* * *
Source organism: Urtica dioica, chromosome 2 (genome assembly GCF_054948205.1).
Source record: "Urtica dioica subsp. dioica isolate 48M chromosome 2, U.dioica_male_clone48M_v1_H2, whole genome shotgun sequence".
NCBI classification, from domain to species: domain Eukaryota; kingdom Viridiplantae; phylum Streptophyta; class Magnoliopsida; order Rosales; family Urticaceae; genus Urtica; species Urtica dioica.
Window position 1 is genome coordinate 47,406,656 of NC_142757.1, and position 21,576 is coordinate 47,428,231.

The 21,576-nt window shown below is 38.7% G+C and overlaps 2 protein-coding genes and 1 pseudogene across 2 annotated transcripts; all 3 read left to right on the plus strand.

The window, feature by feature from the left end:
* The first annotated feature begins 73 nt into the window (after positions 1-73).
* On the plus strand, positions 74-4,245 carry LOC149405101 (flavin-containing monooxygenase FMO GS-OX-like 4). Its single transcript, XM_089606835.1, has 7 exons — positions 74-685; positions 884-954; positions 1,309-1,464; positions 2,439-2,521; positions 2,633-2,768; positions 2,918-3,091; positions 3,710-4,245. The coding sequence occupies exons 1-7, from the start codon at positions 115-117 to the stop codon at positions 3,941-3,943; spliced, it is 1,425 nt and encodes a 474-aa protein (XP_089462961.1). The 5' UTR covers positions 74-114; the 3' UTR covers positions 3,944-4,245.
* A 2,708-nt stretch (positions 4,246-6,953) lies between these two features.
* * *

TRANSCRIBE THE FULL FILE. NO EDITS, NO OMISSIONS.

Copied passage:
Source organism: Urtica dioica, chromosome 2 (genome assembly GCF_054948205.1).
Source record: "Urtica dioica subsp. dioica isolate 48M chromosome 2, U.dioica_male_clone48M_v1_H2, whole genome shotgun sequence".
NCBI classification, from domain to species: domain Eukaryota; kingdom Viridiplantae; phylum Streptophyta; class Magnoliopsida; order Rosales; family Urticaceae; genus Urtica; species Urtica dioica.
Window position 1 is genome coordinate 47,406,656 of NC_142757.1, and position 21,576 is coordinate 47,428,231.

The 21,576-nt window shown below is 38.7% G+C and overlaps 2 protein-coding genes and 1 pseudogene across 2 annotated transcripts; all 3 read left to right on the plus strand.

The window, feature by feature from the left end:
* The first annotated feature begins 73 nt into the window (after positions 1-73).
* On the plus strand, positions 74-4,245 carry LOC149405101 (flavin-containing monooxygenase FMO GS-OX-like 4). Its single transcript, XM_089606835.1, has 7 exons — positions 74-685; positions 884-954; positions 1,309-1,464; positions 2,439-2,521; positions 2,633-2,768; positions 2,918-3,091; positions 3,710-4,245. The coding sequence occupies exons 1-7, from the start codon at positions 115-117 to the stop codon at positions 3,941-3,943; spliced, it is 1,425 nt and encodes a 474-aa protein (XP_089462961.1). The 5' UTR covers positions 74-114; the 3' UTR covers positions 3,944-4,245.
* A 2,708-nt stretch (positions 4,246-6,953) lies between these two features.